Why Chocolate is Having A Particularly Sweet Moment
During the darkest moments of COVID-19, if you weren’t indulging in at least a glass of wine per night and dessert, what were you doing? Please, don’t answer that. It was rhetorical. But now that we can see light at the end of the tunnel and the days of hiding your “COVID-15” in Zoom meetings may be dwindling, it’s time to revisit your pantry, toss out your junk sugary shit, and swap in healthy sweets that don’t taste like you’re chewing on bland, wet cardboard sprinkled with Splenda.
Now that we just eliminated half of the “DTC” “good-for-you” healthy sweets on the market, we’re left with a $30 billion-dollar category: Chocolate.
Breaking Down The Chocolate Market
In 2021, chocolate is no longer synonymous with The Hershey Co. There’s an entirely new chocolate market popping up and a surge in demand for healthy, snacking chocolate made with high-quality, premium ingredients, and legacy brands are catching on.
Mondelēz International, Inc, the publicly traded snacking company that owns brands like Cadbury, Oreo, and Honey Maid, recently acquired vegan, paleo-friendly Hu Chocolate for a reported $340 million per the Wall Street Journal.
This begs the question: What are the “must have” characteristics for emerging chocolate brands that want to be the next big acquisition?
We live in a hectic world. Consumers shouldn’t have to whip out a magnifying glass and dictionary to see & understand all the ingredients that are listed. The most popular CPG chocolate brands recognize this and use it as a selling point in their packaging and branding.
- Pascha “100% Cocoa Organic Dark Chocolate Bar with Cocoa Nibs has two ingredients
- Hu Chocolate’s “Snacking Dark Chocolate Gems” has three ingredients
- Barnana’s “Dark Chocolate Banana Bites” has five ingredients
Transparent Supply Chain
Having a clean product that is good for you, non-GMO, vegan, etc is no longer enough. If your branding boasts about the simplicity and transparency of the ingredients then your supply chain better follow that same logic…or meet the wrath of social media!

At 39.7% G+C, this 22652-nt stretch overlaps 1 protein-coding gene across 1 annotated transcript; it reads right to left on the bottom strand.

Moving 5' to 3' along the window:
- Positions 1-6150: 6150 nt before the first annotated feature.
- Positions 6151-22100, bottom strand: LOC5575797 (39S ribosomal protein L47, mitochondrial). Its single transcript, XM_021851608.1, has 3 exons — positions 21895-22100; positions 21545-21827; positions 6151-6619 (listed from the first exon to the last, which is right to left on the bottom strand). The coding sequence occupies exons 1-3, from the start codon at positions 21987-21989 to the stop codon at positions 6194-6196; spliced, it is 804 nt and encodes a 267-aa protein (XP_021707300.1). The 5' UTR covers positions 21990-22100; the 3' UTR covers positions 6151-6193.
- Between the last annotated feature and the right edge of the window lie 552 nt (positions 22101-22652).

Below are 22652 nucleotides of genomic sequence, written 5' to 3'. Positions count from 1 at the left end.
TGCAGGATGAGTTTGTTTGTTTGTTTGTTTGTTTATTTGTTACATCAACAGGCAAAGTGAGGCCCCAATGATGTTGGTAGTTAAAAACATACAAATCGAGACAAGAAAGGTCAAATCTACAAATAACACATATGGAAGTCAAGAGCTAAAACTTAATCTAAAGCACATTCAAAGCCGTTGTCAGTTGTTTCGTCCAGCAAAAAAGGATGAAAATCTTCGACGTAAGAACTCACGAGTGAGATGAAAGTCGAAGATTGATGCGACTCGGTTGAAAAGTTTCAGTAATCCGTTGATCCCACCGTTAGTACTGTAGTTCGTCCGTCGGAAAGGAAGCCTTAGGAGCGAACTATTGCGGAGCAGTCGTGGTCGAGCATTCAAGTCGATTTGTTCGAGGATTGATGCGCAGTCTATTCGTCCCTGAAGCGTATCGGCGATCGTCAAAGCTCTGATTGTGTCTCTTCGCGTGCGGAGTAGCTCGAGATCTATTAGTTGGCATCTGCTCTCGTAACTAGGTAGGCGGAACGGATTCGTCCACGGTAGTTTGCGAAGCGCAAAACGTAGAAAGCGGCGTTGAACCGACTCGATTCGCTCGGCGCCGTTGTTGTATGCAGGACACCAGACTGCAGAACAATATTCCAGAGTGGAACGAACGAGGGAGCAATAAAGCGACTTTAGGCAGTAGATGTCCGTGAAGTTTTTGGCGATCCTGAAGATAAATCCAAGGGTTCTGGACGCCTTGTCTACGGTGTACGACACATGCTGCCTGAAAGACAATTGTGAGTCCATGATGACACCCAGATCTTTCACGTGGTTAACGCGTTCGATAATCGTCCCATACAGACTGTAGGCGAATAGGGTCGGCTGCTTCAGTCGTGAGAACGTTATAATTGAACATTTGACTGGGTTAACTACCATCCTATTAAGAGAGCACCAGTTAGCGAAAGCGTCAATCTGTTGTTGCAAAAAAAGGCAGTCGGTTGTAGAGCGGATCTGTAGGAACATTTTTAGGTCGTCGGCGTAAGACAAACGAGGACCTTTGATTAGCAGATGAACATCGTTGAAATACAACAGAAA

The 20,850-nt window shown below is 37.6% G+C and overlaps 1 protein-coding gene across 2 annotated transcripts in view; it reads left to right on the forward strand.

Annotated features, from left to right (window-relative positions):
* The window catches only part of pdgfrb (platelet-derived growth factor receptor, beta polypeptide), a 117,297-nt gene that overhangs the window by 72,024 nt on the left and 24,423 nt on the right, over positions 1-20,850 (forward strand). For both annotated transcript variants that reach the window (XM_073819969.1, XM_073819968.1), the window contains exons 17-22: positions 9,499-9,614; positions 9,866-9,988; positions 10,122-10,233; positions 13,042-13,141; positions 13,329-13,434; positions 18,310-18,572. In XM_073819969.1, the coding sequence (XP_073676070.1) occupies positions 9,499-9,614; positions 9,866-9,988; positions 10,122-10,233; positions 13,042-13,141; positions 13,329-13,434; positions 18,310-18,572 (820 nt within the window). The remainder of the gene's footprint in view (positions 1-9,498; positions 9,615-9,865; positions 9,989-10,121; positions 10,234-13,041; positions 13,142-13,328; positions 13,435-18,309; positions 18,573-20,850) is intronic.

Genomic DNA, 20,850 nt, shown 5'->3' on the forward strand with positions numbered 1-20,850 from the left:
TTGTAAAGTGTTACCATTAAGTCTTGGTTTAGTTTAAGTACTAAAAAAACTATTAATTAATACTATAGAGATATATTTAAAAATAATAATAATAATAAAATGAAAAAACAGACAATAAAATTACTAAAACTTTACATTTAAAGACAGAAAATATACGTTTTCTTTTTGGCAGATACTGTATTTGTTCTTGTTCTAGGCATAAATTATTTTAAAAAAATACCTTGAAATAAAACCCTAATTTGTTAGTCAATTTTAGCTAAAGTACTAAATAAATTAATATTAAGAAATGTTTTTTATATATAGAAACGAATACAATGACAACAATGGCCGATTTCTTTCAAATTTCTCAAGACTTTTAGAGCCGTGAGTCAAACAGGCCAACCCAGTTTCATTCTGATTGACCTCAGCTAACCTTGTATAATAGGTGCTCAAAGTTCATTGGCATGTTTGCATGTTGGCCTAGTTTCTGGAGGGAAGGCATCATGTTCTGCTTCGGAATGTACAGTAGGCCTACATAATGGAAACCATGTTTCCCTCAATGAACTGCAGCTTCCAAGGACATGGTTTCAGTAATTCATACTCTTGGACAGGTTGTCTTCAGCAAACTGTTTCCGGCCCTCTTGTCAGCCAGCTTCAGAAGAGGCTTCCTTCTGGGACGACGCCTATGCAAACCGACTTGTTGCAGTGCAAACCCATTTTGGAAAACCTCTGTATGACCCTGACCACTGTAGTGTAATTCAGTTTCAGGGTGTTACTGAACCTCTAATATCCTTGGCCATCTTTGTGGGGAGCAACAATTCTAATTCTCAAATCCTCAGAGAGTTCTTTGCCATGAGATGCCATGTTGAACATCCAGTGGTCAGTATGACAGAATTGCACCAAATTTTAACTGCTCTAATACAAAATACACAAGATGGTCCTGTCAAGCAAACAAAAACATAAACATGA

Although creating a sustainable supply chain is tricky and requires brands to dedicate time and research, if properly executed, these are major points toward acquisition.
Remember that phrase, ‘It’s what’s on the inside that counts’ or ‘Don’t judge a book by it’s cover.’
Those sayings mean sh!t when we’re talking about CPG.
The outside, better known as your packaging, is just as important as the actual product, and if done correctly, packaging can be a unique way to show off some brand values like sustainability by using recyclable or compostable materials.
Snacking chocolate like Barkthins is sold in a single-use plastic pouch. Candid made a small, yet significant change to the packaging by selling its product in a recyclable box and compostable inner bag, which drastically reduces consumer waste.
“Responsible sourcing” is not just a superficial buzzword adopted by the CPG industry.
It’s a practice that ensures the integrity of your brand, and if done correctly, it means that your brand has a nuanced understanding of how it affects the economic, social, and environmental impact of the country of origin/community.
Consumers value brands that have personal relationships with their suppliers, but many times brands gloss over this part using the trite phrase “we work with small, independent suppliers.” What the hell does that actually mean?
It’s time that brands got real. Consumers want to read and hear about the people who work at the small, independent factories or farms. Consumers want to know that the people along the supply chain are being treated fairly and paid correctly.
In today’s world, creating goodwill for your brand (AKA bringing in sales), often means partnering with the right influencers or markets to build brand excitement & awareness.
New-wave “convenience stores” that have a strong online presence and experiential showrooms (often those highly-curated pop-up spaces that millennials & Gen-Z love) allow consumers to discover the next big thing. These stores include New Stand, The Goods Mart, Pop Up Grocer, Neighborhood Goods, Showfields and feature some of the most exciting names in CPG like Candid, Ghia, Sakara Life, and Magic Spoon.
With people becoming more aware of what they’re putting in their bodies, legacy brands are re-evaluating their operations and discovering new ways to stand out among the competition — which means acquiring smaller, forward-thinking chocolate startups.
Are there any other trends in the chocolate market that we missed? We’d love to hear from you in the comment section below.
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